Welcome to 2020 !!! And already its looking good 🙂 I was able to deliver a shorter harvest table, proof that a harvest table doesn’t have to be 10ft long and cost thousands of dollars. This table was only 4 ft long, stained with a honey oak. But it was a little too […]
Hello and Happy New year everyone, I’m happy to bring you my first build of 2019
A X style coffee table. This client previously ordered a coffee table for a Christmas gift and was so happy with it they decided to order one for them selves 🙂
I’m using the plans from Ana White with a slight modification.
With all builds the measurements are the most important information you need especially when its a custom build. The height, length, and width. We also have to account for the actual lumber sizes.
a 2×4 isn’t a true 2 inch by 4 inch, its more like 1.75 x 3.75
I found it easier to make the ends first then attach the stringers between them next. This is all the builders choice. Some people like to follow the instructions exactly but each has to find their own way.
This particular build I decided to make the top first, because the client wants specific dimensions. I’m using 5 spruce 2×6 lumber for the top and the bottom shelf.
I cut each piece of lumber the desired length and kregJig each together to create the top. Then lots of sanding.
Next, I made the sides and remember to always take into account the size of the lumber into your measurements.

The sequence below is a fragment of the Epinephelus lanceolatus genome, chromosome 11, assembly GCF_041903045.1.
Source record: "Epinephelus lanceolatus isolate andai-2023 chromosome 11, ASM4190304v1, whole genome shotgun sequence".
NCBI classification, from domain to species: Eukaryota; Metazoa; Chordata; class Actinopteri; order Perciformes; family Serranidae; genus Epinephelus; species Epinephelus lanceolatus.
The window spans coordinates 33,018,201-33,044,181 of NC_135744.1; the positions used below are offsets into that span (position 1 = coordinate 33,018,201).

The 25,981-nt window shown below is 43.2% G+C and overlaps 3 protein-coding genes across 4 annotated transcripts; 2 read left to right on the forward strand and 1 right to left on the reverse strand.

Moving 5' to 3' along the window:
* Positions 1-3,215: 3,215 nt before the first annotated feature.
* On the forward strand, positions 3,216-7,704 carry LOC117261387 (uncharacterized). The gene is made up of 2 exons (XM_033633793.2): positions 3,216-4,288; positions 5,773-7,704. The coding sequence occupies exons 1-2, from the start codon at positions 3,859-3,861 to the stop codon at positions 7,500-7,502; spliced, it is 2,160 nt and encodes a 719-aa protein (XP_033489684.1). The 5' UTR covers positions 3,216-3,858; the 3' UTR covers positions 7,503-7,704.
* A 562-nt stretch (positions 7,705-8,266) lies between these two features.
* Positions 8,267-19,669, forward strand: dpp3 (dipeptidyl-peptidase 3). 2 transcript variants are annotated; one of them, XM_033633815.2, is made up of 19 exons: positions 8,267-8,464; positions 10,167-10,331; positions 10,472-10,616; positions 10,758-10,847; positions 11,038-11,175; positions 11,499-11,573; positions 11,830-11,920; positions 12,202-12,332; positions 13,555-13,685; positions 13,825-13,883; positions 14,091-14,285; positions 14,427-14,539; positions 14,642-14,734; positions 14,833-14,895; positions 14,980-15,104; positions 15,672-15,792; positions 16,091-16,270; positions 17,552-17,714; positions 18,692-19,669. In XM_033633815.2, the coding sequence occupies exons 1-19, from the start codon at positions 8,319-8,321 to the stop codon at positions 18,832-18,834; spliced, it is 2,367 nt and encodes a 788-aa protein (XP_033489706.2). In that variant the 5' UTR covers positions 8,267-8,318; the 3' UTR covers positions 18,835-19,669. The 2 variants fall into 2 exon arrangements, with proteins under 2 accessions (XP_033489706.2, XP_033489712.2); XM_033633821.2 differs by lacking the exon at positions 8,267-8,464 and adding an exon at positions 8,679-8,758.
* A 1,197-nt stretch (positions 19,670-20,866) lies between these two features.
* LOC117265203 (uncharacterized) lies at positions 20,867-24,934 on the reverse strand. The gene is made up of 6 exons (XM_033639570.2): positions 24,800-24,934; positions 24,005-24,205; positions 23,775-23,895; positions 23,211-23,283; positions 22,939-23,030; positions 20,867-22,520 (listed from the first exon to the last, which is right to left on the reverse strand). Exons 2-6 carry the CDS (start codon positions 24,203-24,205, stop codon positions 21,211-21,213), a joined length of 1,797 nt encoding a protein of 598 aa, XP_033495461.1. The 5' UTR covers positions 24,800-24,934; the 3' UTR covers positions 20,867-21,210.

I choose to use 2×4’s for the sides and the stringers for the table length instead of the 2×2’s that the plans used. I’ve found that 2×2″s don’t offer the same strength as 2×4’s.
Hear you can see the ends of the table are 2×4’s, and the top two stringers are also 2×4’s As I do with most of my builds i assemble them upside down of a flush surface, that keeps everything straight and flush. The one 2×4 you see at the bottom is just to hold the lower part straight and flush.
In the instructions 2×2’s were used on top and bottom. The problem i found was to fit the lower shelf in between the two 2×2’s.
I decided to build the bottom shelf the same way i did the top, Kreg jig 2×6’s together and cut to the proper length. It was also here that the challenge was to have the sides cut flush so there wouldn’t be any over hang in front or back.
This is the assembly of the bottom shelf that i Kreg Jig together. I used 1×2’s to create a assemble frame, and keeps everything square and flush.
When the assembly was finished, there was a slight overhang so i had to trim off a slight amount on both sides.
The line you see is what i calculated to remove for the front and back of the lower shelf.
then i had to measure how far back from the line had to be for the saw to cut a straight line. In this case its 1.5 inches from the blade to the side where the saw is sitting up against.
I did this to get the same effect as a track saw. I used a piece of mdf shelf board for my straight edge.
As a tip i am working on the underside of the shelf where all the pocket holes are. To secure the board to the shelf i used my nail gun to tack the board on. It worked like a charm 🙂
Now that the bottom shelf is cut, i used a couple pieces of scrap wood so i could put the shelf on it and align it to the table sides.